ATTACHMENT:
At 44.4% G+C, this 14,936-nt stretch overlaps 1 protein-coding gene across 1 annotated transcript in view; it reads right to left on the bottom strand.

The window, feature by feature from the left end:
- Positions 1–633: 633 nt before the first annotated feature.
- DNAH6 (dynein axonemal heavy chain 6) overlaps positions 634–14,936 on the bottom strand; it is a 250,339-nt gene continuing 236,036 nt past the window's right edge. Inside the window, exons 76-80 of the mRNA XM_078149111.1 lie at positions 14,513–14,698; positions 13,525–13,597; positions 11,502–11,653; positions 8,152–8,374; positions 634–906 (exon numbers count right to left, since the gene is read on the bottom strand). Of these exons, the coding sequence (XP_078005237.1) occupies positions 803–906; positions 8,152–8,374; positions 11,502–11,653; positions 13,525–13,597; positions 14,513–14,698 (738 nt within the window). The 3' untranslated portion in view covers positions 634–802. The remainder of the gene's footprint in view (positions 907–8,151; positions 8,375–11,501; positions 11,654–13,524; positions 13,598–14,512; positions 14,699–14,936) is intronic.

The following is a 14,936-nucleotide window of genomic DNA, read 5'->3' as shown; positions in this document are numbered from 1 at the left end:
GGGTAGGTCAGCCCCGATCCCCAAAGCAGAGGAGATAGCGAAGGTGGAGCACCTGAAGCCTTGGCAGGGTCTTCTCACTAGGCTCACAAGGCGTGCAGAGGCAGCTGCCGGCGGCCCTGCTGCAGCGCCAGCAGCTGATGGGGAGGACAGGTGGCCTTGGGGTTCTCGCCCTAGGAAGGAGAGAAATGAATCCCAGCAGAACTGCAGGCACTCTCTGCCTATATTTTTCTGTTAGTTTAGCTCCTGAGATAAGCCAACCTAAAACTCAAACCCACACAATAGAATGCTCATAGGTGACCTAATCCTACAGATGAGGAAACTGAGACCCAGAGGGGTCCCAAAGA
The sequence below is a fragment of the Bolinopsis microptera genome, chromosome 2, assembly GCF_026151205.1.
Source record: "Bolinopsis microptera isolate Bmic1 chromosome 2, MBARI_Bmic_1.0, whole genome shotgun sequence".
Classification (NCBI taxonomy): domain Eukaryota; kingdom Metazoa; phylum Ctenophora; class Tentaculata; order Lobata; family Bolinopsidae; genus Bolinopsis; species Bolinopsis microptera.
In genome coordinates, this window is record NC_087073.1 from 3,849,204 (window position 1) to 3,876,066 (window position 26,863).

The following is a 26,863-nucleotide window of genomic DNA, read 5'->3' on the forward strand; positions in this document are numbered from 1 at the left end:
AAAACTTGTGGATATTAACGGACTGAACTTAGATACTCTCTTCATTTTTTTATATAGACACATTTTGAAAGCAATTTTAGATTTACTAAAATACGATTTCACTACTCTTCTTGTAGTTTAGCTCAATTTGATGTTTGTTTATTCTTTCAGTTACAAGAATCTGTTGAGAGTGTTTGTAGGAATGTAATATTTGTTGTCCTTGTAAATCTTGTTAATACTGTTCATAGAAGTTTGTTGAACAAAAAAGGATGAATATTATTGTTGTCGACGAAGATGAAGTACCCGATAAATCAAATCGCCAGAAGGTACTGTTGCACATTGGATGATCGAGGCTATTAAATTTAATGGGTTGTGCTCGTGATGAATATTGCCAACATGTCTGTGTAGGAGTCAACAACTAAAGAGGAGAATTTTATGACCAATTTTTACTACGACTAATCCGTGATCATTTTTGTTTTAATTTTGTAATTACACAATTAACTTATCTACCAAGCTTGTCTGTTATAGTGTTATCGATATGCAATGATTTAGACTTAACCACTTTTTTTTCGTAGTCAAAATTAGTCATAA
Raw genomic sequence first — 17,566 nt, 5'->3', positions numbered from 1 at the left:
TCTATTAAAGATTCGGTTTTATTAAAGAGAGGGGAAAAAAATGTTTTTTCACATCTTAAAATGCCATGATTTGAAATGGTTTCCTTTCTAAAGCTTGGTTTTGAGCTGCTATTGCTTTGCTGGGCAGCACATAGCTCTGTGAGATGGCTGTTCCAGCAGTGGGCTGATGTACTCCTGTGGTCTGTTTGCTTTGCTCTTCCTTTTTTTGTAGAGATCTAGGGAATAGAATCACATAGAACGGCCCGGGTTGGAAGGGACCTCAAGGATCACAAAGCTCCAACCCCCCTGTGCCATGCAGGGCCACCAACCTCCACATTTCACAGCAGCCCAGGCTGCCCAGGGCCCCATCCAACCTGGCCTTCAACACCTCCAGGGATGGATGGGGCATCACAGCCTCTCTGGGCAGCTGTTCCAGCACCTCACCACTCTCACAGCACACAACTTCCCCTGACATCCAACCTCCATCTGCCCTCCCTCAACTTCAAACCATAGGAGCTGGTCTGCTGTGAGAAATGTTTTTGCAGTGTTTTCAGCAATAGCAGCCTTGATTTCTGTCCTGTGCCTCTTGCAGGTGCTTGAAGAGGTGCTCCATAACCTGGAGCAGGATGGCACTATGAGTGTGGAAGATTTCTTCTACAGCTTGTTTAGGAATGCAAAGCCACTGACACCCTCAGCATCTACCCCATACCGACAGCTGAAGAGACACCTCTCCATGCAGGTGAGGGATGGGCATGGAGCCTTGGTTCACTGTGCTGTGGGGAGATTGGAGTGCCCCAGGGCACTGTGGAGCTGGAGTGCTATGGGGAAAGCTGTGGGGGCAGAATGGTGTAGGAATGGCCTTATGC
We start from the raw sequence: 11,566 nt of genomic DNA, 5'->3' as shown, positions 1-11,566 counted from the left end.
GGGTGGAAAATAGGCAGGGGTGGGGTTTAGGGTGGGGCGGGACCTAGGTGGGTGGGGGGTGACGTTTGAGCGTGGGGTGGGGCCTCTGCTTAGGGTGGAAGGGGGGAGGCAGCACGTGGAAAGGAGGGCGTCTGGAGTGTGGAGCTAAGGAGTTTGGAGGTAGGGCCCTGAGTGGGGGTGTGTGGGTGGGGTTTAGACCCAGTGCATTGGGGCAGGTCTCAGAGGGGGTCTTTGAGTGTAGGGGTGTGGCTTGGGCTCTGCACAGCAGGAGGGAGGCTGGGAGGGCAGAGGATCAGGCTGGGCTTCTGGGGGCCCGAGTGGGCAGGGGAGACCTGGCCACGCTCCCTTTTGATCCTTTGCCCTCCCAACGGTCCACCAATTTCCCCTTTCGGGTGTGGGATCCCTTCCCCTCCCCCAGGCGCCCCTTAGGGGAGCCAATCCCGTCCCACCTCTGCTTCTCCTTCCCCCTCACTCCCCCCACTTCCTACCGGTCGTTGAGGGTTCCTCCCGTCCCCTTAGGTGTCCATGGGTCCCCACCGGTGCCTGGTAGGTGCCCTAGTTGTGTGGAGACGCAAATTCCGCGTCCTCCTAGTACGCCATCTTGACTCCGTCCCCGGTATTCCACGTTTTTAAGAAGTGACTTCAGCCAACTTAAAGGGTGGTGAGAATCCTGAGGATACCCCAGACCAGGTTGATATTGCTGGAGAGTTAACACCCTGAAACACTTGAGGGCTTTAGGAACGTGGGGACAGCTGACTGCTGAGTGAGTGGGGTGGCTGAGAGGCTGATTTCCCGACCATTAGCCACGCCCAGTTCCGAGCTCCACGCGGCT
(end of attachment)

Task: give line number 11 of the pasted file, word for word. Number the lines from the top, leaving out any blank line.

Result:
The following is a 26,863-nucleotide window of genomic DNA, read 5'->3' on the forward strand; positions in this document are numbered from 1 at the left end: